by Kenneth Maxwell
The decision of the US Air Force to cancel the $355 million contract, to buy 20 Super Tucano Single engine turboprop planes from the Brazilian company Embraer, has been meet with dismay in Brazil.
The story has been headlined in the Brazilian press. The Brazilians have attributed the decision to the political pressures that arise in the US during a presidential election year. As well as the law suite brought in the US Count of Federal Claims by Hawker Beechcraft, the Kansas based competitor of Embraer. They also blame the political pressure galvanized by politicians, who claim to be defending “American jobs,” in a period of general economic distress.
The decision could not have come at a more sensitive moment. Dilma Rousseff, the President of Brazil, is scheduled to visit Washington in April. The Brazilian government, moreover, is currently in the final stage of making a major decision on the purchase of a new generation of jet fighters. Boeing’s Super Hornet is one of the competitors. Former president Lula favored the French Desalt-Rafale. The third candidate is the Swedish Saab Gripen NG.
President Rousseff postponed the decision on taking office. The Brazilian Defence minister, Celso Amorim, however, who was Foreign Minister throughout Lula’s two terms as President, and is not known to be a great friend of the US, has recently visited India, which recently completed a deal with France to purchase a fleet of Rafaels. Celso Amorim has just been in France.
A jet aircraft deal with Brazil would be worth some 10 Billion dollars.
Commentators in Brazil have long worried about the reliability of US suppliers in the military field. They have been worried that political or business pressures would upset deals. Or, as importantly, place limits on the exchange of critical technical information. What has happened with the repudiation by the US of the Super Tucano contract only confirms that fear.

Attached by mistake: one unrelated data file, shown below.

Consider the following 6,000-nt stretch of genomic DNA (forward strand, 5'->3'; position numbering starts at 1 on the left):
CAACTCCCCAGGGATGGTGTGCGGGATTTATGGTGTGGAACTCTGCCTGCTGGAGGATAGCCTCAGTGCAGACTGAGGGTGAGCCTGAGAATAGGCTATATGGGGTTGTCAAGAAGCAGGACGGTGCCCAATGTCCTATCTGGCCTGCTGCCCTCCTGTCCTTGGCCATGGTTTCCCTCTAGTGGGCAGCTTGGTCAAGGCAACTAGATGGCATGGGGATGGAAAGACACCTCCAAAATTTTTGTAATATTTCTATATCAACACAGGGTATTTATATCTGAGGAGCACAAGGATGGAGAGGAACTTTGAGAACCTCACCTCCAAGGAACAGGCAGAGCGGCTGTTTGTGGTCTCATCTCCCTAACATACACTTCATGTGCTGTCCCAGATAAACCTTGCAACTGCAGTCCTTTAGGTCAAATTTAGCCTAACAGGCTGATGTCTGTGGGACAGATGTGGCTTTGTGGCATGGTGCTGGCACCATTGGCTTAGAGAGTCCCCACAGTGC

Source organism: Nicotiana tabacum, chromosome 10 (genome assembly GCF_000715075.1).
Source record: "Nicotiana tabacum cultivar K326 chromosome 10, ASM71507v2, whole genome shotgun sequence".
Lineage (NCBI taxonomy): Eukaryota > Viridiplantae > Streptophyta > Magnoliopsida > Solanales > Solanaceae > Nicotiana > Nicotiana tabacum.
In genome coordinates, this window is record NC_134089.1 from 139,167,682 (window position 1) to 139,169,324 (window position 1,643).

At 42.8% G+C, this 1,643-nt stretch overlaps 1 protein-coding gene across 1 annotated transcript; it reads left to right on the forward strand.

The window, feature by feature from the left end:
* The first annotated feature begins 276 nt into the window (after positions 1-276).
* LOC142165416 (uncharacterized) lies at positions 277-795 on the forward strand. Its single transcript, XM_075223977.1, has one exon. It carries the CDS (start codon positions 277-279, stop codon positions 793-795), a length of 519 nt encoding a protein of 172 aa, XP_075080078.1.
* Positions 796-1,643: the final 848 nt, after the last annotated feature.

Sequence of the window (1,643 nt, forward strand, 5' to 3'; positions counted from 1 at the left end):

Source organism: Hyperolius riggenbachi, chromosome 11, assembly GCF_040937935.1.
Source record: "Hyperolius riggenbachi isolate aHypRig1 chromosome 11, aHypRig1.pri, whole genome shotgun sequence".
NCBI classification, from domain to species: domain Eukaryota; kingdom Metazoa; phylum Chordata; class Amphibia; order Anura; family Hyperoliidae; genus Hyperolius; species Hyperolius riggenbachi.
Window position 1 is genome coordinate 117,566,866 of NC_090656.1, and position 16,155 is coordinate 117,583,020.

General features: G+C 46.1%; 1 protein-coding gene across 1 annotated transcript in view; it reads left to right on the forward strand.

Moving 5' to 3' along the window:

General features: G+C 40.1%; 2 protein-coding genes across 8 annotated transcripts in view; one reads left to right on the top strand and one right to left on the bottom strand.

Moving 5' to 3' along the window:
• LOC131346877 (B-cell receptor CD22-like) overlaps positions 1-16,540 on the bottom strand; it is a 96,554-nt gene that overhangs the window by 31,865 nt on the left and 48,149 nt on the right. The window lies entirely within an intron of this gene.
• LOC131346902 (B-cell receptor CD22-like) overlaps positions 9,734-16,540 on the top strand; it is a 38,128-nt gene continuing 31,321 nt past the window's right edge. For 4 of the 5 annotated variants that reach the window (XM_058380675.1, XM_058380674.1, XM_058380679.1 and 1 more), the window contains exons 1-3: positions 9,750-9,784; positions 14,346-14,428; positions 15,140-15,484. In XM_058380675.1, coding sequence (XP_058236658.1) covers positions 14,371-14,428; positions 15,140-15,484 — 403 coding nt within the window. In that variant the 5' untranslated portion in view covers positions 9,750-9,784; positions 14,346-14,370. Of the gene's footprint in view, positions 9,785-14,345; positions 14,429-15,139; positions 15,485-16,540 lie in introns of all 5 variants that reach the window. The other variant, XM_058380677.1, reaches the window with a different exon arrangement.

Brazilians have also been very aware that the US is the world largest military market. And Embraer has tried very hard to gain a foothold in the US military markets., just as it has done in the civilian aircraft market in the US.
The Super Tucano deal was entered into in association with the Sierra Nevada Company, and the planes were to be built in Jacksonville, Florida.
Florida is also were Embraer has it US headquarters. Several major Brazilian corporations are also based in Florida. Brazil is Florida’s largest overseas trading partner. Brazilians spend more in Florida than any other group of foreign visitors.
But politics complicates the Brazilian side of the equation as well. President Dilma Rousseff decided to visit Cuba before she visited the US.
Brazil has economic interests in Cuba, most especially, in the port of Mariel. Cuban human rights activists hoped that as a former victim of the military regime in Brazil, when she was imprisoned and tortured, Dilma Rousseff, would use the occasion of her visit to speak up for human rights.
Instead, doubtless looking to please her Worker’s Party political base in Brazil, and evidently not thinking of the reaction of Cuban Americans, she instead chose while in Havana, to criticize US activities at Guantanamo Bay.
Brazil and the US have a lot going for one another. But sensitivity to each other’s aspirations is not one of them.
Professor Maxwell is one of the world’s leading experts on Brazil and writes a weekly column in Brazil’s most important newspaper.